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Flexible approach is needed for college reforms

Posted May. 21, 2021 07:22,   

Updated May. 21, 2021 07:22


The South Korean Education Ministry announced a university reform plan Thursday aimed at cutting the students quota by districts and excommunicating marginally performing colleges that are financially ill-equipped. With the entire country split into five broader districts, the plan also recommends slashing the number of students by 30-50% in different districts starting in 2024 when the current highschool freshmen will have entered college. From next year, marginal performers will be selected to take three-step correction measures, and if they don’t improve after taking such actions, the next step is to shut down. While the cut in quota is only a recommendation, it is mandatory for colleges as it is pegged with subsidies.

“It is a critical juncture for the education circles facing a plummeting population of students, and this calls for a collective action,” said the ministry about the reason behind the drastic recommendation. With a slew of far-flung local colleges failing to meet the basic quota of students owing to the lack of students, the buck has been passed to the major colleges in the Seoul metropolitan area to share the burden.

But among the 84 marginal performers, 62 (73.8%) are located outside the Seoul metropolitan area. In addition to the plunging birth rates, corruptions or morale hazards have been the primary causes of their current predicament. Against this backdrop, forcing a cut in students quota monolithically can act as a counter-discrimination against the strong performers, severely limiting the scope of options for students. Among the colleges located in local areas, the departments of high-tech engineering are still proving highly popular. Instead of exacting a monolithic downsizing, the ministry needs to take a more selective approach, gradually reducing the vacancy rates in the departments that are in higher demand in local colleges.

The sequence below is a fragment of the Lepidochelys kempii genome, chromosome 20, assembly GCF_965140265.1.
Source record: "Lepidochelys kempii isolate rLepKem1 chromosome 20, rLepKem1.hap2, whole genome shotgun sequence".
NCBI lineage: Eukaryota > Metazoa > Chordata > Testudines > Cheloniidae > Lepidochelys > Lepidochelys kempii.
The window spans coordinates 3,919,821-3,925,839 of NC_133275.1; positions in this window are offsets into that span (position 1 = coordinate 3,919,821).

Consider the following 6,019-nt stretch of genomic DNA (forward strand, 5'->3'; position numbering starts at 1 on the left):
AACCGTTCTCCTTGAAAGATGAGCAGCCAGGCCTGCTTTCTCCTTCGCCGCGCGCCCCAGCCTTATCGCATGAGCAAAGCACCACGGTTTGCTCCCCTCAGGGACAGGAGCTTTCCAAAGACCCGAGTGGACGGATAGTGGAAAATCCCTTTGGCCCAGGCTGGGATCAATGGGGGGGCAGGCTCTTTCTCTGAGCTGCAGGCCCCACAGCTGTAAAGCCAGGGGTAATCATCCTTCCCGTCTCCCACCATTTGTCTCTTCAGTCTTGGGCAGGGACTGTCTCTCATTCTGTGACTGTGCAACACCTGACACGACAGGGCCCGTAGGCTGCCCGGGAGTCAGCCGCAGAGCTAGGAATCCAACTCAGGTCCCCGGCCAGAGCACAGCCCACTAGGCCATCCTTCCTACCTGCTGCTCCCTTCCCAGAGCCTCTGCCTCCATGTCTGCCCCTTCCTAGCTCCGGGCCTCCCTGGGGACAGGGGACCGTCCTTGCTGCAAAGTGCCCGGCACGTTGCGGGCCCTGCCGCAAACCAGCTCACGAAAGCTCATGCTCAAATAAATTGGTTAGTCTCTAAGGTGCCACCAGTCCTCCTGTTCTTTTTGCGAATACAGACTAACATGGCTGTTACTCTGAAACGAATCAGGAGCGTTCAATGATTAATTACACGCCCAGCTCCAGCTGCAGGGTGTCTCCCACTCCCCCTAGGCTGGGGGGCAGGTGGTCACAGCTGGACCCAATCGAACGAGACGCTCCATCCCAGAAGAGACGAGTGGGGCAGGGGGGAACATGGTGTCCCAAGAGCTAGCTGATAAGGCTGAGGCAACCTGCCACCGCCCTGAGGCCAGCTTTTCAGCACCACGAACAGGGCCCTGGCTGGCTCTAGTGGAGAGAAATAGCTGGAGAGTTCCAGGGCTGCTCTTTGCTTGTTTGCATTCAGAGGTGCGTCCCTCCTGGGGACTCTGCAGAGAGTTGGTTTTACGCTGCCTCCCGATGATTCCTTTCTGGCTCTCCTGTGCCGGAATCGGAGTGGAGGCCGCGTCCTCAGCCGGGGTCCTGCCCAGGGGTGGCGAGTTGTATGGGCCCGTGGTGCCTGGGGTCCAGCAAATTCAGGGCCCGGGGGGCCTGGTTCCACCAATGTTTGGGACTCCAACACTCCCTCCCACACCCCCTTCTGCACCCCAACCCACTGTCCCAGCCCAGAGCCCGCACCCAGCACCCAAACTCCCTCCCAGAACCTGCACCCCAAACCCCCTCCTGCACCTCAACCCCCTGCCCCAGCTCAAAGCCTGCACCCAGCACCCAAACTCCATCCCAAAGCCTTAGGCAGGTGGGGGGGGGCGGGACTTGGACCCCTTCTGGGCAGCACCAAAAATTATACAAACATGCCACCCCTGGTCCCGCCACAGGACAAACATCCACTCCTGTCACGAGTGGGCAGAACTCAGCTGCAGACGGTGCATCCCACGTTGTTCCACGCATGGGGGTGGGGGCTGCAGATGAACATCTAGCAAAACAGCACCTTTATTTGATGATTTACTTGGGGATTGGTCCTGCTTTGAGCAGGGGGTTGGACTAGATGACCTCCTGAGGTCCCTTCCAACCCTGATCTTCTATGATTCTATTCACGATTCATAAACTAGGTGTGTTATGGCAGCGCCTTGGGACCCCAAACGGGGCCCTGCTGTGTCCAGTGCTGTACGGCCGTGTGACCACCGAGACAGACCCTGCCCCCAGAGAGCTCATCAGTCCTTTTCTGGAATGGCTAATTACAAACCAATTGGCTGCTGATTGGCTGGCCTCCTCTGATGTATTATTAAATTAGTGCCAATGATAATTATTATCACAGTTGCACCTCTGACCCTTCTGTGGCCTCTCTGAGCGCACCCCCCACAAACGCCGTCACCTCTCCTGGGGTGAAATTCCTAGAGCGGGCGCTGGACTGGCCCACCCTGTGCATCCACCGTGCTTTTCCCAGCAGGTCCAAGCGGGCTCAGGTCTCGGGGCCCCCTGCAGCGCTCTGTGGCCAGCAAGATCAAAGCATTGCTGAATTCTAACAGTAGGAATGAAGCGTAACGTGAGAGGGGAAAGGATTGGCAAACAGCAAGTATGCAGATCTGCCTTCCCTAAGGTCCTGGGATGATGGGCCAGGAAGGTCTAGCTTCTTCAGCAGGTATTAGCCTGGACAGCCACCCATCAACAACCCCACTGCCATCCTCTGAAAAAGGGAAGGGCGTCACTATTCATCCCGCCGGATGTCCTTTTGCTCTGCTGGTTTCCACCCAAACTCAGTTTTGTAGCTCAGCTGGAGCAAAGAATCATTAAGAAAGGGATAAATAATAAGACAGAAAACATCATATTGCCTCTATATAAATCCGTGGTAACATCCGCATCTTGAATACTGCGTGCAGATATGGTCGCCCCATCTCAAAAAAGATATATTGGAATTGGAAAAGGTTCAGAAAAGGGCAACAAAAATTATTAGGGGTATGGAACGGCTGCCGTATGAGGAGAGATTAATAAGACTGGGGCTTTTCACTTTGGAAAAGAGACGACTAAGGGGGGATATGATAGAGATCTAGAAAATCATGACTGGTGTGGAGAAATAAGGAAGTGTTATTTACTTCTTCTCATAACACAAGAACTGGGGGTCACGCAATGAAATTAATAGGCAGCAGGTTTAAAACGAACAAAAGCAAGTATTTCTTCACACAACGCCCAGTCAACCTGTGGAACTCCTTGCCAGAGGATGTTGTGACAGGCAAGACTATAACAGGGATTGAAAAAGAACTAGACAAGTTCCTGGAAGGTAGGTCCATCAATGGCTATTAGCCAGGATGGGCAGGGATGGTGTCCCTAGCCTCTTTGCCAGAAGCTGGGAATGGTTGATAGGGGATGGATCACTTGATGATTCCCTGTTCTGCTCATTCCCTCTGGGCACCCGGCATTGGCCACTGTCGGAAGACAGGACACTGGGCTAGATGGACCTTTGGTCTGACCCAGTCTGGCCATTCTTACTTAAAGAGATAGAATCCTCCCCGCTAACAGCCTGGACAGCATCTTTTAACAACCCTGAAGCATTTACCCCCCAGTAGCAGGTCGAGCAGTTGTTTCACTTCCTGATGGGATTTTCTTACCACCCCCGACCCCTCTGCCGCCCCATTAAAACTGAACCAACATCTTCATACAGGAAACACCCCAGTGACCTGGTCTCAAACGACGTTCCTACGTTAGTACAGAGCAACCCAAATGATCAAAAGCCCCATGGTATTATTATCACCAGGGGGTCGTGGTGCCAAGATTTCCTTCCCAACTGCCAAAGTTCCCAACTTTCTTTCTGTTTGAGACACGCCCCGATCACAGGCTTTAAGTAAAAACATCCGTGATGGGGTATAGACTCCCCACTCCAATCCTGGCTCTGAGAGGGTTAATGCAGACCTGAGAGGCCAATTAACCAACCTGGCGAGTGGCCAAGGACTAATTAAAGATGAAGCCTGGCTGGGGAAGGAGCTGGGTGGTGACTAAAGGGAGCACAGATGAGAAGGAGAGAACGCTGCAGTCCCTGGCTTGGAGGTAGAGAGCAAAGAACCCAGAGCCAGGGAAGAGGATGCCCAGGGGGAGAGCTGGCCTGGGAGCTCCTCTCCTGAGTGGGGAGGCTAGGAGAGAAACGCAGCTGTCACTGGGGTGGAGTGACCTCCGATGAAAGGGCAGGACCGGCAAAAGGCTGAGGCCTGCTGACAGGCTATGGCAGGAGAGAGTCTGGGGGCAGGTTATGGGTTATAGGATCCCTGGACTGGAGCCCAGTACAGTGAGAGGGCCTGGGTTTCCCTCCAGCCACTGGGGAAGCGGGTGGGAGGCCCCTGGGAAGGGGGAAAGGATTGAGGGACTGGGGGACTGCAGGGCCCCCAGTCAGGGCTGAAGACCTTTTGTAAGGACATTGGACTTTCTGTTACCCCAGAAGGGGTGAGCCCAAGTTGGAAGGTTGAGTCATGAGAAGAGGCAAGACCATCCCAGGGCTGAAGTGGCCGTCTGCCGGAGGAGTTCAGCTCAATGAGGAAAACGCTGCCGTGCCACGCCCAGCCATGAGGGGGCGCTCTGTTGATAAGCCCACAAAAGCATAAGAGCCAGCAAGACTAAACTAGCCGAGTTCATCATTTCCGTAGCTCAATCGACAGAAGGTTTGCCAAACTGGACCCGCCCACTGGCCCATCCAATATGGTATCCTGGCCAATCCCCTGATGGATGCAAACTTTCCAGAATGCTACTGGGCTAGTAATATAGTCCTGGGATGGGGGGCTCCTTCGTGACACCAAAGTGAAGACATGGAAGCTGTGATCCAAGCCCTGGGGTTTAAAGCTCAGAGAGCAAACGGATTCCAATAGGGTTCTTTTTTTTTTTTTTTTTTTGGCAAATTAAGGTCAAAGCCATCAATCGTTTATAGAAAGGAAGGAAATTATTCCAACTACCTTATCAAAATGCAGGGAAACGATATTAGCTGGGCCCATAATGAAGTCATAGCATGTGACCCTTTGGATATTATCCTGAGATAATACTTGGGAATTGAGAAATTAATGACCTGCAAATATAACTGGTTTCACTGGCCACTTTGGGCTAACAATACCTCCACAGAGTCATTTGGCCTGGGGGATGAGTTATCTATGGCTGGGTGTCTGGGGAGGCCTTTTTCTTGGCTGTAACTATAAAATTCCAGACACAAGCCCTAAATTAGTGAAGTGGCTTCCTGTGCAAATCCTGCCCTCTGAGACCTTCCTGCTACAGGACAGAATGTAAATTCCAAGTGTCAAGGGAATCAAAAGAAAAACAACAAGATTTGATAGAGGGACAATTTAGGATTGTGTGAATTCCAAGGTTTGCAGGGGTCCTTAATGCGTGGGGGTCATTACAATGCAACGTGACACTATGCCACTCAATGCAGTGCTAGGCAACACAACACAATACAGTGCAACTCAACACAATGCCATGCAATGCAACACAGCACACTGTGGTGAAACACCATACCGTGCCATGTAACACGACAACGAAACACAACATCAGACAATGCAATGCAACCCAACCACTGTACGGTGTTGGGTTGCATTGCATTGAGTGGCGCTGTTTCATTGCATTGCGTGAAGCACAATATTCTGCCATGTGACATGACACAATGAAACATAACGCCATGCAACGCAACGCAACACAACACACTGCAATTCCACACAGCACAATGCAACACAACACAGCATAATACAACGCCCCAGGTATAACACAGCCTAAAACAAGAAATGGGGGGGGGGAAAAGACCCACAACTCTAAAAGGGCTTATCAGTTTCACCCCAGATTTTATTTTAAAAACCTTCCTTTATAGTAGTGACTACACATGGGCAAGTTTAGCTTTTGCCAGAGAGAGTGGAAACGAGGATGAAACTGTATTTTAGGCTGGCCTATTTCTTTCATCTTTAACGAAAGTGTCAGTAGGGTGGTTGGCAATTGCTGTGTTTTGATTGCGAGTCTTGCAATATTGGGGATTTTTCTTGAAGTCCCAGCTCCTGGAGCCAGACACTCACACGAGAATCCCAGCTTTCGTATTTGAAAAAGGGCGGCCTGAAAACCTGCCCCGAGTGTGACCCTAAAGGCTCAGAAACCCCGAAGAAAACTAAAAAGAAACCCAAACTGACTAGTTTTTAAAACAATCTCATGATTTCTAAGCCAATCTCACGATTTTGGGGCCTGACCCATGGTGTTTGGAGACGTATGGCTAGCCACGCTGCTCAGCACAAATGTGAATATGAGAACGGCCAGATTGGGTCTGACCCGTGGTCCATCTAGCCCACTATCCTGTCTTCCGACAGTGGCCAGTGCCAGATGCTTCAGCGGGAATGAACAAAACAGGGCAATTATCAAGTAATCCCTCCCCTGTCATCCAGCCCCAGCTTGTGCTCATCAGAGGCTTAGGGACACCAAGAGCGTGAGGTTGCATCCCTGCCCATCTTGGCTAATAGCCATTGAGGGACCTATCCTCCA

Choosing the Seoul metropolitan area as a key criterion of college reforms also strikes as myopic. Since 2003 when QS World University Rankings started rating colleges across the globe, no Korean universities have ever made the ranks in the top 30. College education policy must be decided and executed as part of boosting national competitiveness as we are living in the times when national security is placed at the mercy of technology.

A grim prospect looms where the precipitous fall of college might overtake the scheduled process of weeding out unqualified players. This year, the vacancy for college entrance quota was around 40,000, and the figure is expected to surge to 100,000 by 2024. College reforms are an endeavor that the government has tried since 2013, but only 18 have shut down over the last eight years. Hesitancy is costly; it chips away at the competitive edge of our colleges and erodes the quality of education, turning our students into victims. “Zombie colleges” must be sifted out to prevent the meltdown of our college ecosystem.